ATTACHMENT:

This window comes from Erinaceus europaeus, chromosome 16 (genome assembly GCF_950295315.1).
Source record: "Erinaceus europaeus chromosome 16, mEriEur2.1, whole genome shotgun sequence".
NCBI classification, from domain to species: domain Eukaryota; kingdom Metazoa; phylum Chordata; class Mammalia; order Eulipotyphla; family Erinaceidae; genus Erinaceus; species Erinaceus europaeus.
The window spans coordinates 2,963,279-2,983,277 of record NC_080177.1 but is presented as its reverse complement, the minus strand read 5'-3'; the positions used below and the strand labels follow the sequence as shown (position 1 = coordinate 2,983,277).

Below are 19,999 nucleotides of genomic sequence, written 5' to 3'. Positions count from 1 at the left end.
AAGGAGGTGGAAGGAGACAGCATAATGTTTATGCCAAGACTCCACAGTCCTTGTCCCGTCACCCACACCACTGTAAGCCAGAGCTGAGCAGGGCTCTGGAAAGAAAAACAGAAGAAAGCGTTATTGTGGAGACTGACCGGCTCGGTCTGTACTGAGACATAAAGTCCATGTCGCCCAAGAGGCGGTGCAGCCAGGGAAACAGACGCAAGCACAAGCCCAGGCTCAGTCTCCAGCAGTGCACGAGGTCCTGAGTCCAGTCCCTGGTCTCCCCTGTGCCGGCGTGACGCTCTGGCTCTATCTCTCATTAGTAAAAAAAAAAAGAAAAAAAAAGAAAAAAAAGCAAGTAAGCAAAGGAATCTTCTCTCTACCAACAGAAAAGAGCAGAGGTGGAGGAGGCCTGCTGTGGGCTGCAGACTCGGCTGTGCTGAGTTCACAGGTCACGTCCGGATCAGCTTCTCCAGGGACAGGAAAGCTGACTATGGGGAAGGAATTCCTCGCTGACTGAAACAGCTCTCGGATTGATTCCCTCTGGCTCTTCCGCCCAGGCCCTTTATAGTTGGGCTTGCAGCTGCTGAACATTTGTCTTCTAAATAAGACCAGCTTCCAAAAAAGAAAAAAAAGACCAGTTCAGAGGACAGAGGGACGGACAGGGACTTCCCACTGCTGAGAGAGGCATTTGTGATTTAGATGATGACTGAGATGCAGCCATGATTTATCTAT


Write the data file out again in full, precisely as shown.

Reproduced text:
This window comes from Erinaceus europaeus, chromosome 16 (genome assembly GCF_950295315.1).
Source record: "Erinaceus europaeus chromosome 16, mEriEur2.1, whole genome shotgun sequence".
NCBI classification, from domain to species: domain Eukaryota; kingdom Metazoa; phylum Chordata; class Mammalia; order Eulipotyphla; family Erinaceidae; genus Erinaceus; species Erinaceus europaeus.
The window spans coordinates 2,963,279-2,983,277 of record NC_080177.1 but is presented as its reverse complement, the minus strand read 5'-3'; the positions used below and the strand labels follow the sequence as shown (position 1 = coordinate 2,983,277).

Below are 19,999 nucleotides of genomic sequence, written 5' to 3'. Positions count from 1 at the left end.
AAGGAGGTGGAAGGAGACAGCATAATGTTTATGCCAAGACTCCACAGTCCTTGTCCCGTCACCCACACCACTGTAAGCCAGAGCTGAGCAGGGCTCTGGAAAGAAAAACAGAAGAAAGCGTTATTGTGGAGACTGACCGGCTCGGTCTGTACTGAGACATAAAGTCCATGTCGCCCAAGAGGCGGTGCAGCCAGGGAAACAGACGCAAGCACAAGCCCAGGCTCAGTCTCCAGCAGTGCACGAGGTCCTGAGTCCAGTCCCTGGTCTCCCCTGTGCCGGCGTGACGCTCTGGCTCTATCTCTCATTAGTAAAAAAAAAAAGAAAAAAAAAGAAAAAAAAGCAAGTAAGCAAAGGAATCTTCTCTCTACCAACAGAAAAGAGCAGAGGTGGAGGAGGCCTGCTGTGGGCTGCAGACTCGGCTGTGCTGAGTTCACAGGTCACGTCCGGATCAGCTTCTCCAGGGACAGGAAAGCTGACTATGGGGAAGGAATTCCTCGCTGACTGAAACAGCTCTCGGATTGATTCCCTCTGGCTCTTCCGCCCAGGCCCTTTATAGTTGGGCTTGCAGCTGCTGAACATTTGTCTTCTAAATAAGACCAGCTTCCAAAAAAGAAAAAAAAGACCAGTTCAGAGGACAGAGGGACGGACAGGGACTTCCCACTGCTGAGAGAGGCATTTGTGATTTAGATGATGACTGAGATGCAGCCATGATTTATCTAT